I think the trick here is brilliant: everyone has 15 minutes in a day to spare. The time slot is short enough so you don’t have to worry about using the time wisely. And almost without noticing, at the end of the project, you might actually have learned the skill you set out to practice.

Today is day one, so it’s early to say, but maybe this is the summer when I’ll finally learn to play Johnny B. Goode.

What do you want to learn?

I’m back… I suppose.

This is one of those blog posts every blogging advice guy and girl warns you against. The “oh, look how time flew” post that draws everyone’s attention to the fact that you haven’t been blogging for a while.

Well… In my case, it’s been almost two years, so I’m taking the risk. Everyone has already seen my fall from regular blogging so the only way left to go is up.

Today, this all I wanted to say: I’m alive. I’m kicking. I’m still a stay-at-home dad building my own business(es) around publishing and computers. If you are reading, that’s very nice of you.

My next post will actually have some content to it. Stay tuned.


If you are a Curious&Creative mailing list subscriber, reading this post in your email inbox, you’re probably wondering what’s going on.

So, let me explain.

Curious&Creative was an experiment in moving my blogging over to email.

For a while it was great and posting directly to your email inboxes gave the project a new kind of intimacy. But rather soon, because of some of the regular reasons that slow down a blogger’s posting frequency as well as some reasons specific to the mailing list itself (not having archives and the lack of connection between readers that blog comments bring) the posting pace started to slow down.

Then it stopped.

Now, it’s been a long time since you last heard from me, as I’ve been working on Bread Magazine (and another project about which I’ll tell you more soon) and trying to figure out the best way to approach Curious&Creative.

In the end, I decided the best way to revive both my blog and the mailing list was to bring them back together — after all, this is where they both started.

In the future, I’ll be posting my thoughts on curiosity, creativity, making things, and meaning on my blog at Once a week, on Thursday, you will receive a summary post with all of the posts published that week.

I hope you’ll like this new direction.

On launching my first crowdfunding campaign

“Do something interesting first and only then write about it!” is one of the best, if often also hardest to follow, pieces of advice for blogging.

Today, I am happy to say that I am following the advice, so much that maybe it will be enough to break this long period of silence and get this blog up to speed once again!

So, what’s going on?

Last weekend, I launched my first ever crowdfunding campaign on the crowdfunding site Indiegogo. The campaign will run until the end of the year with the goal of collecting enough money ($8,000) to fund the printing of the first issue of my magazine, Bread, next year.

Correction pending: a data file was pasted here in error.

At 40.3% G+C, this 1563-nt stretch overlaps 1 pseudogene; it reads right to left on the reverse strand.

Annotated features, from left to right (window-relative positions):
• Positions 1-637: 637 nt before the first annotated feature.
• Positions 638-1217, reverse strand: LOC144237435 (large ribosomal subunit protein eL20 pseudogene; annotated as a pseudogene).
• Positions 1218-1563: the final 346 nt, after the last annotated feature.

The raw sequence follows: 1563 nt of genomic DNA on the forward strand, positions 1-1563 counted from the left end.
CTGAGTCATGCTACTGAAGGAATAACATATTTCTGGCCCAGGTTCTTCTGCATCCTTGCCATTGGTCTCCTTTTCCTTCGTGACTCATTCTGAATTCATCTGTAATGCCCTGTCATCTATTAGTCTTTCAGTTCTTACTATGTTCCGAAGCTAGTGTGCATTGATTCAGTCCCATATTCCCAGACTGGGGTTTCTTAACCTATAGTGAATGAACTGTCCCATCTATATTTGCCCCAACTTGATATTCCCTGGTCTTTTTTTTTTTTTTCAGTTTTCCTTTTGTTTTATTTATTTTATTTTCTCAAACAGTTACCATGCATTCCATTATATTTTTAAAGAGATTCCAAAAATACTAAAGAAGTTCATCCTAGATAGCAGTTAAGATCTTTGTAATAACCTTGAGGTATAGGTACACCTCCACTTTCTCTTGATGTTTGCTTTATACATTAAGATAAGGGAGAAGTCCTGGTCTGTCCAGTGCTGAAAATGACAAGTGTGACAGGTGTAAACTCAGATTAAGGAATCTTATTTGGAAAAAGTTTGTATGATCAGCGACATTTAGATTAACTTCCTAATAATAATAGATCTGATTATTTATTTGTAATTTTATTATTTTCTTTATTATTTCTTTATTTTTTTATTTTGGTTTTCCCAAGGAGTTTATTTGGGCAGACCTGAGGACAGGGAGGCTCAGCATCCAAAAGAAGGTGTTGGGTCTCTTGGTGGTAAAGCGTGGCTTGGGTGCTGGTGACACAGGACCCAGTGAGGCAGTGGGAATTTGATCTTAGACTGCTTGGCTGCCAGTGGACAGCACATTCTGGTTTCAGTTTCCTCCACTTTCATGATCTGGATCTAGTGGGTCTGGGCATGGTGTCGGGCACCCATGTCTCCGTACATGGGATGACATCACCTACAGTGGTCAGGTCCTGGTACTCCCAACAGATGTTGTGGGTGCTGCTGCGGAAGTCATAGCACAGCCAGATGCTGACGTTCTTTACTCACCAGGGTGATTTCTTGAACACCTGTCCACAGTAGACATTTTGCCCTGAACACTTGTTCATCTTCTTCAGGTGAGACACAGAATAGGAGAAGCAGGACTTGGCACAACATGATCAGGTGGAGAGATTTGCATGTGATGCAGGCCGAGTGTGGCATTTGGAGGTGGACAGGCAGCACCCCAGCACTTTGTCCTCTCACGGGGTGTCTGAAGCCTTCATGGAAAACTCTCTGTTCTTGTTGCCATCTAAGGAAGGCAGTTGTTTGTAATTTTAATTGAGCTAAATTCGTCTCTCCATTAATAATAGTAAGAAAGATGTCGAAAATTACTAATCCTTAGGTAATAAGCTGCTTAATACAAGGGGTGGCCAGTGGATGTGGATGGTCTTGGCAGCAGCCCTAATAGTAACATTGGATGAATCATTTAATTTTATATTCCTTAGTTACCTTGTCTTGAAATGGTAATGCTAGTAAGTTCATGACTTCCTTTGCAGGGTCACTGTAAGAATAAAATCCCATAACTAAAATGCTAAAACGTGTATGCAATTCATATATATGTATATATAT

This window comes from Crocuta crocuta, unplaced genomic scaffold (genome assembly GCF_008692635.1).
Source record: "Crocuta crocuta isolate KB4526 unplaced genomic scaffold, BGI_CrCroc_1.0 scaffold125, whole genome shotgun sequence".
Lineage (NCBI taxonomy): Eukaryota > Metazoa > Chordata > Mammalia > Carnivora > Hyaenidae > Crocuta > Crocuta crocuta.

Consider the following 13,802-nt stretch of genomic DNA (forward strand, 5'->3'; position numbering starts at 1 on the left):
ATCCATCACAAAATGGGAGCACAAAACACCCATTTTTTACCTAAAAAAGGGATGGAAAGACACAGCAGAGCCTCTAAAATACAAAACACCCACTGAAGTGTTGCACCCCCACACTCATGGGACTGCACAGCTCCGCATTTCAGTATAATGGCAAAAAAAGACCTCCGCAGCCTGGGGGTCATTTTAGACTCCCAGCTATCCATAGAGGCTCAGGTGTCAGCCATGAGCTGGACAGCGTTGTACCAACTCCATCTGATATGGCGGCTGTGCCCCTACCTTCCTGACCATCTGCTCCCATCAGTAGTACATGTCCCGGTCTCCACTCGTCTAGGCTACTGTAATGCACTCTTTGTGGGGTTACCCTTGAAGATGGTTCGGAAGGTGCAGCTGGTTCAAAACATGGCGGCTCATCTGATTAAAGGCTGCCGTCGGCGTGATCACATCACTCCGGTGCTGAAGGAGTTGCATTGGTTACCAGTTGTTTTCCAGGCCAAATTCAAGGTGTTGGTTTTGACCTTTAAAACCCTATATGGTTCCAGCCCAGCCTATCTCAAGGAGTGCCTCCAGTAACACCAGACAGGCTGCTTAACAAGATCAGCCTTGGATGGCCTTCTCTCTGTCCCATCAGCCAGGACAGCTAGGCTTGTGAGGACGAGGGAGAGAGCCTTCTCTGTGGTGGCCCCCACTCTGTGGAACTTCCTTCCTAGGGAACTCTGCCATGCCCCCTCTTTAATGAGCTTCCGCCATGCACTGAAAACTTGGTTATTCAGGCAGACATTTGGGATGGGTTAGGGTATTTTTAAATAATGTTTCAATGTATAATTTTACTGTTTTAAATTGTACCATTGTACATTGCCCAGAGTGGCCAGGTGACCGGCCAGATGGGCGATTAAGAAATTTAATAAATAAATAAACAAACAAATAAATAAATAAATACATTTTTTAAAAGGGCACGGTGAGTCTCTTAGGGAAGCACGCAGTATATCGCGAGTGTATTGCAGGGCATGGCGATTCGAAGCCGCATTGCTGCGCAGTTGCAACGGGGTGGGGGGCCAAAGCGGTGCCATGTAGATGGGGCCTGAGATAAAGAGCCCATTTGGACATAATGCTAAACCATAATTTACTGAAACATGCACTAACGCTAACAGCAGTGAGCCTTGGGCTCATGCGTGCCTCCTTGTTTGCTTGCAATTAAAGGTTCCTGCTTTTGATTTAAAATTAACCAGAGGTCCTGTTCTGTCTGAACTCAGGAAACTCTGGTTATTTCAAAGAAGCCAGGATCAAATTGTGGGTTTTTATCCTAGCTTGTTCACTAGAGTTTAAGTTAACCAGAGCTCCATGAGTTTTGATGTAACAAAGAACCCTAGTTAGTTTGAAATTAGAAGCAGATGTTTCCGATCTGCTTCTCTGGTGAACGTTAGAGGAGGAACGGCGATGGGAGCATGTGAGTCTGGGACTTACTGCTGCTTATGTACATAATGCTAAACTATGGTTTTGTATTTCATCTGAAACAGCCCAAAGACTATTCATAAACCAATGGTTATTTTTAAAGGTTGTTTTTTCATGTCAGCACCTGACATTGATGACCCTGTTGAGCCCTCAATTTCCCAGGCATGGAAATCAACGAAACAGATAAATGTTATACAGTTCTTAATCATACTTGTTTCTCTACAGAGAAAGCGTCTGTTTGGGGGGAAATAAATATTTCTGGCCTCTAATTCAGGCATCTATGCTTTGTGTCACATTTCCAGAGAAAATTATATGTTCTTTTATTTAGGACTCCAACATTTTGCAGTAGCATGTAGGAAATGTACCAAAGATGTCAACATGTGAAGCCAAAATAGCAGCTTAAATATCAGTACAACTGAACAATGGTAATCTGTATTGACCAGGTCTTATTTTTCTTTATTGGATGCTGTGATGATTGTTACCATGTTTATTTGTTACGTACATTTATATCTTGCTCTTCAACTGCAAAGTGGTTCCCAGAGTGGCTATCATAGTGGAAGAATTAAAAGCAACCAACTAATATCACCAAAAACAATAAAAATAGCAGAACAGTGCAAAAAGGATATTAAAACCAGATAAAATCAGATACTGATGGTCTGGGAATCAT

Yes, I am trying to take the magazine to the next level: (limited edition) high quality print, supported by a strong digital presence.

If this sounds interesting, check out the project, buy one of my pre-sale packages (The project is now 29% funded but there are still some very nice perks left for you to choose from. I did sell my one and only notebook already, though!), and spread the word!

But what I think will be most interesting for you is what follows…

In the coming days and weeks until the end of the Indiegogo campaign, be it a big success or a sad failure, I am going to post updates on running this campaign: what’s going on, what I am learning, anything that I believe could be useful for someone planning to do something similar in the future. I hope my successes and failures can give you a better understanding on how crowdfunding works and we can learn together.


Topics included (but definitely not limited to):

  • Why I created the campaign on Indiegogo instead of Kickstarter?
  • How I approached writing the campaign page? Text, images, video (with some cut scenes from my countless failed takes)
  • Marketing efforts as they happen (what worked, what didn’t work…)
  • And if the campaign is successful, delivering the magazine and perks to everyone who participated

Tomorrow, I’ll start by talking about creating the campaign and the thinking behind it. But first, check out the campaign so you’ll know what we are talking about!

I’m happy to invite you on this adventure with me.

The Sound of Art in Software Installations

In my previous post, I wrote about trying to find the “sound of art” in your work. Those small, surprising details that catch you off guard and create a positive emotion inside you — like a smile, for example.